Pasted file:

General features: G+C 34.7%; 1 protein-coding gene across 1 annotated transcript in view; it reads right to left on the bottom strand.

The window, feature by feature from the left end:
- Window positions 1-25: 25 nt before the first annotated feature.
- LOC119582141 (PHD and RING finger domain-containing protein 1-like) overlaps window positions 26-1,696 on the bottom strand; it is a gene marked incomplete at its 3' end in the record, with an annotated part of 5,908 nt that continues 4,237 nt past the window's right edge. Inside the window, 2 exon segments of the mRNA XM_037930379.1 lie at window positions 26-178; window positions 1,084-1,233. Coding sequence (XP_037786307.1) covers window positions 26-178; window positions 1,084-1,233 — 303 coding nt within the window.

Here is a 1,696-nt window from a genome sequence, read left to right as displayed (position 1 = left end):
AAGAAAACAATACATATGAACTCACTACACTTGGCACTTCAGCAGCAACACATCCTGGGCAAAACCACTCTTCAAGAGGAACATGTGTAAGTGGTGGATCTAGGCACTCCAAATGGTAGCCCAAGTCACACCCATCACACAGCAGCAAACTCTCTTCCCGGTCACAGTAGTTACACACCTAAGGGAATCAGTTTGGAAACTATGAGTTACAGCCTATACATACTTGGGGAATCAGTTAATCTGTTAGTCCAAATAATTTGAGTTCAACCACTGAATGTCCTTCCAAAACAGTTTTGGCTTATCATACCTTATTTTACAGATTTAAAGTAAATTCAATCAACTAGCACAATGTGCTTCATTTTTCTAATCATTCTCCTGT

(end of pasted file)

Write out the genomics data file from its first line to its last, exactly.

General features: G+C 34.7%; 1 protein-coding gene across 1 annotated transcript in view; it reads right to left on the bottom strand.

The window, feature by feature from the left end:
- Window positions 1-25: 25 nt before the first annotated feature.
- LOC119582141 (PHD and RING finger domain-containing protein 1-like) overlaps window positions 26-1,696 on the bottom strand; it is a gene marked incomplete at its 3' end in the record, with an annotated part of 5,908 nt that continues 4,237 nt past the window's right edge. Inside the window, 2 exon segments of the mRNA XM_037930379.1 lie at window positions 26-178; window positions 1,084-1,233. Coding sequence (XP_037786307.1) covers window positions 26-178; window positions 1,084-1,233 — 303 coding nt within the window.

Here is a 1,696-nt window from a genome sequence, read left to right as displayed (position 1 = left end):
AAGAAAACAATACATATGAACTCACTACACTTGGCACTTCAGCAGCAACACATCCTGGGCAAAACCACTCTTCAAGAGGAACATGTGTAAGTGGTGGATCTAGGCACTCCAAATGGTAGCCCAAGTCACACCCATCACACAGCAGCAAACTCTCTTCCCGGTCACAGTAGTTACACACCTAAGGGAATCAGTTTGGAAACTATGAGTTACAGCCTATACATACTTGGGGAATCAGTTAATCTGTTAGTCCAAATAATTTGAGTTCAACCACTGAATGTCCTTCCAAAACAGTTTTGGCTTATCATACCTTATTTTACAGATTTAAAGTAAATTCAATCAACTAGCACAATGTGCTTCATTTTTCTAATCATTCTCCTGT